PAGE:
February 15, 2023
6 min read
Innovation will be a key skill for future employees, but schools often don't teach students in a way that promotes innovative thinking. This article discusses the importance of being innovative, the factors that can stifle this type of thinking, and tips on growing innovative thinking in schools.
Innovation is such a nebulous word. When I changed my title to “Director of Innovation” my wife’s first comment was, “What exactly do you do?” My response was, “well … I innovate!”
The truth is it’s been nothing more than a buzzword-y phrase that schools and districts like to use to label their actions without actually doing the work. It’s a necessary first step on their journey toward truly being innovative, but the true work that goes into it requires leadership, vision, and modeling.
The World Economic Forum recently updated their “Top 10 Job Skills of the Future” to reflect abilities that future employees would need in 2025. Critical thinking, creativity, resilience, and complex problem-solving have been on their list for several years. Their most recent update now also includes “Analytical Thinking and Innovation” as the top skill for future employees.
Knowing the importance of innovation to the future employment of our students should be a motivating factor for schools to change the way they do business. But the truth is schools are less about innovation and risk-taking and more about conformity and compliance. We are teaching students how to walk in a straight line down the hallway and the right way to answer a math problem. Sir Ken Robinson famously spoke about how schools are designed around factory model. Through our actions and organization, we are pushing our kids away from innovative and creative thinking, even though we know it’s important.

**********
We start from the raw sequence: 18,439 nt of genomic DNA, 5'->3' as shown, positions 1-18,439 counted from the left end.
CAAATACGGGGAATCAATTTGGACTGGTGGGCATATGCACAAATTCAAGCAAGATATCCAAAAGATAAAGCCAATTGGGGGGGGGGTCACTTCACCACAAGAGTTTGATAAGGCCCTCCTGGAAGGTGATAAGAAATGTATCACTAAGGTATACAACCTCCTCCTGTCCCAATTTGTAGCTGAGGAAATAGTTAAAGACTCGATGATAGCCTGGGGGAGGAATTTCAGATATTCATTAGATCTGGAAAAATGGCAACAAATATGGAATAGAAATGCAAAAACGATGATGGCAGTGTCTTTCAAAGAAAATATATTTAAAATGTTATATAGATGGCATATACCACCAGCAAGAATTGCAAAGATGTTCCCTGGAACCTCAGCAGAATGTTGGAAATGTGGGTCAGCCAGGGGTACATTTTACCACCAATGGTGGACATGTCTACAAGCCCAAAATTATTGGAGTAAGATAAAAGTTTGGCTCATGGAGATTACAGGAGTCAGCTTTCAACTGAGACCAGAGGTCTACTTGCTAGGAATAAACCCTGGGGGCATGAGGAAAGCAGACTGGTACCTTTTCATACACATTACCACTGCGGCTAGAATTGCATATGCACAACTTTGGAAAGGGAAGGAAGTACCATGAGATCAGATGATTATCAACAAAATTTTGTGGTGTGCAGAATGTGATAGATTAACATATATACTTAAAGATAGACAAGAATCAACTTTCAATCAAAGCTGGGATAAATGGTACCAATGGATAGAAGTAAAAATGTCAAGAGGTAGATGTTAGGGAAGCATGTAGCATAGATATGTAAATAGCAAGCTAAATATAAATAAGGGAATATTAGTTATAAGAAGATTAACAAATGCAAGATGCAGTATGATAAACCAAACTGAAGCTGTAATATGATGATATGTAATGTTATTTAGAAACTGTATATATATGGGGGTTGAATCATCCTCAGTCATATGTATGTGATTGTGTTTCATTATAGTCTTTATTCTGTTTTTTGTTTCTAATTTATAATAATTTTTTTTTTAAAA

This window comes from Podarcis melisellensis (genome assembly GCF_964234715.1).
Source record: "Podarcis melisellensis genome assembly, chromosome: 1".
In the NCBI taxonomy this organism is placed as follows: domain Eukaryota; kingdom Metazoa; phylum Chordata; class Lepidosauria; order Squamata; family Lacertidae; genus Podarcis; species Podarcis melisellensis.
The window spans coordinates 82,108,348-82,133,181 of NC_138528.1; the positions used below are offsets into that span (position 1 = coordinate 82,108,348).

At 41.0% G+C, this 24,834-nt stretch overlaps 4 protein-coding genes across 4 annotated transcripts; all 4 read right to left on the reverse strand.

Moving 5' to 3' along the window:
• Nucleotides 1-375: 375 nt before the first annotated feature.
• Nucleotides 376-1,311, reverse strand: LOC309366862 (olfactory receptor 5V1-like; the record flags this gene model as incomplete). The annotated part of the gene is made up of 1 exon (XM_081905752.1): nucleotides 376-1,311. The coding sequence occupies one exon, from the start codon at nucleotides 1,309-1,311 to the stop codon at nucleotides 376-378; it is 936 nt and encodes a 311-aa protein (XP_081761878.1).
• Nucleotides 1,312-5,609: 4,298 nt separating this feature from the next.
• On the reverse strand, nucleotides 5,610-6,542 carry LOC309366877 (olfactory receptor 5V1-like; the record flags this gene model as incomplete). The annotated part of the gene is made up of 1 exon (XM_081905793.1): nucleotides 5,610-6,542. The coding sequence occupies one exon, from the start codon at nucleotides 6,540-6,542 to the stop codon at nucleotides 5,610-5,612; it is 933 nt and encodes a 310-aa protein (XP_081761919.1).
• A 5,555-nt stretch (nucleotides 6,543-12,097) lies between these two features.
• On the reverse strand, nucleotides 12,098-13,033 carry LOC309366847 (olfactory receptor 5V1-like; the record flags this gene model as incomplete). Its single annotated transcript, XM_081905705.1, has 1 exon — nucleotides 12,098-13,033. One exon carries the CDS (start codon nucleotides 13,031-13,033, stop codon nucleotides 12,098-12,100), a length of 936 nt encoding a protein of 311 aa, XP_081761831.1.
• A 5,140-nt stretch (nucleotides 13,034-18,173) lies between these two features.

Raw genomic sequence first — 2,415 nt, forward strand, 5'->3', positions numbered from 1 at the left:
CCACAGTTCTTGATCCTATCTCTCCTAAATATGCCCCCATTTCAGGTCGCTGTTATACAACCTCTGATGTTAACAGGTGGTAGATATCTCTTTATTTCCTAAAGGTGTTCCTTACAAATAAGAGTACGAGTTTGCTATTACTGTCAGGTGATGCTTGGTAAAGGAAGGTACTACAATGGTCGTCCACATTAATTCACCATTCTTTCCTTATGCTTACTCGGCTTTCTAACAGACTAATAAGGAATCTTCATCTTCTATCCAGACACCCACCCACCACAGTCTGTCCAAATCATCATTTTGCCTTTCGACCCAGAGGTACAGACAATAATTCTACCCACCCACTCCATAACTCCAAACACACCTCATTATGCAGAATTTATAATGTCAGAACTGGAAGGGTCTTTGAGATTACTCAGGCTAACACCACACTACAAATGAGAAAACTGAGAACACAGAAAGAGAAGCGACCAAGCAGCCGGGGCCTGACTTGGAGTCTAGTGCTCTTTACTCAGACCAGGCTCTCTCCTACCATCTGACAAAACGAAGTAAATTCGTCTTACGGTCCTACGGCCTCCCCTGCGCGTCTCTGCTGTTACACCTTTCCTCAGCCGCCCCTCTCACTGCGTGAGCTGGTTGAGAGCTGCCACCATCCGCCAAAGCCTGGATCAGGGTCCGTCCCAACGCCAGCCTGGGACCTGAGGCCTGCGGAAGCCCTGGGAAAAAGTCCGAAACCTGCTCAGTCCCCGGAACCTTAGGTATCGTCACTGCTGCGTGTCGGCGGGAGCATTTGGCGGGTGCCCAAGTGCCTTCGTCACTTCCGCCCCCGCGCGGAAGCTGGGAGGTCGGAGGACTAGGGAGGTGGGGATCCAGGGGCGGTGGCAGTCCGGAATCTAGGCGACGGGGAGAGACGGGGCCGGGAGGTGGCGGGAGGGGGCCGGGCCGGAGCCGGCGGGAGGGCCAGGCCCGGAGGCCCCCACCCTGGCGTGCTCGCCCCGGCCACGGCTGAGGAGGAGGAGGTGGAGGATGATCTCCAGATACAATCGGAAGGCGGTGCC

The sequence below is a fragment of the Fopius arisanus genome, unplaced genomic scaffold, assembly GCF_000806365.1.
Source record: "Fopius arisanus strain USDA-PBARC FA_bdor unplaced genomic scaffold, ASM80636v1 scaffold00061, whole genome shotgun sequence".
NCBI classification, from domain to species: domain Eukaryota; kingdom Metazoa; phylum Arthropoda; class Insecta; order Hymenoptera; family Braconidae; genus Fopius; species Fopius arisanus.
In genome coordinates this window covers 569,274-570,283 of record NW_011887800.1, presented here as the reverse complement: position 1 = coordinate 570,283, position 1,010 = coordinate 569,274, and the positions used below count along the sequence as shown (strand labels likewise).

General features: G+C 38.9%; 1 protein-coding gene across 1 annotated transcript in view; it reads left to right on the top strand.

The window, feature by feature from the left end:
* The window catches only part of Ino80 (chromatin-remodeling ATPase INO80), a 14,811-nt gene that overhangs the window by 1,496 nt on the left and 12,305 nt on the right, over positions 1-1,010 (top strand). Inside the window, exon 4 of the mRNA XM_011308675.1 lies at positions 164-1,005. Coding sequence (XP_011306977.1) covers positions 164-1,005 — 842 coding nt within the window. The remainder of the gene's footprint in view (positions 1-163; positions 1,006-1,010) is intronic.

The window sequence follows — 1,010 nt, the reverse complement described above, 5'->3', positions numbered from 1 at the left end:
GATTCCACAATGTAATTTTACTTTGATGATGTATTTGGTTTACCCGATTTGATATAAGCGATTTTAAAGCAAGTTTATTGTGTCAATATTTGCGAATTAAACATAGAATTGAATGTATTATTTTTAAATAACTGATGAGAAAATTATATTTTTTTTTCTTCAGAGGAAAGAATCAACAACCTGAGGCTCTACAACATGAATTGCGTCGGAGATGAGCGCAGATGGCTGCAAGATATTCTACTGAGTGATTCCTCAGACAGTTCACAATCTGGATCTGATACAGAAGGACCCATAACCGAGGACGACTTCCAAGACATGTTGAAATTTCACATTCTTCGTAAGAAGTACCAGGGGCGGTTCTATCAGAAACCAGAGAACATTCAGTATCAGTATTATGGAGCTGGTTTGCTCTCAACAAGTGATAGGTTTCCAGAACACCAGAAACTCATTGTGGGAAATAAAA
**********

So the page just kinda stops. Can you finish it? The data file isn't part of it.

The importance of risk-taking and failure
Recently, I’ve been traveling the globe speaking to schools and leaders about risk-taking, failure, and the role these play in our own creativity and innovation. Many of the schools have enjoyed some level of success when it comes to test scores, graduation rates, or the implementation of a one-to-one device program. This perceived success can lead to a feeling of ‘Why change and take a risk if I’ve already been successful?’
Ed Catmull (former CEO of Pixar) talks about this regularly in his book Creativity, INC. He remarks that one of the greatest barriers to risk-taking is success. If you’ve been successful at something, it’s actually harder to change than someone who is not successful.
Continuing to do school the way we’ve always done hinders our students for their future. Every day, innovative new technologies (such as ChatGPT) are being introduced that make the worksheet model of learning more and more obsolete.
Whenever I ask a crowd to raise their hand if they’ve ever failed, every hand in the room goes up. Failure makes a great teacher. It teaches resilience, creativity, and motivation while also building courage and character. However, failure is not a positive word in education.
If we truly want our schools and students to be innovative, our first step is acknowledging that failure is acceptable.
Roadblocks to creativity and innovation
Creativity generally does not happen in programmatic and risk-averse cultures. Students who thrive playing the game of school struggle in more open-concept, project-based learning environments. Educators also struggle with this way of thinking initially because it demands many things and offers a level of risk.
When I ask educators what stops them from being creative, the answers usually always fall into the following camps:
Time – Educators feel as though they are living in a time famine. So many initiatives handed down from the state, and the perception that state-testing is the ruler of all their time, puts them in a stressful situation. It’s hard to be creative when you are stressed or don’t feel like you have the time to truly dedicate themselves toward a creative or innovative concept.
Support – The ideology of growth mindset has been spouted by many administrators the past decade or so. The truth is many of them have what I call a “False Growth Mindset.” Yes, they love Carol Dweck’s work around the subject but they rarely actually put action behind their own words. To truly encourage teachers to try new things and take a risk, they also must be willing to do so. If a teacher is in a structured, compliance-forward environment, they likely won’t be willing to encourage innovative thinking in their own classroom.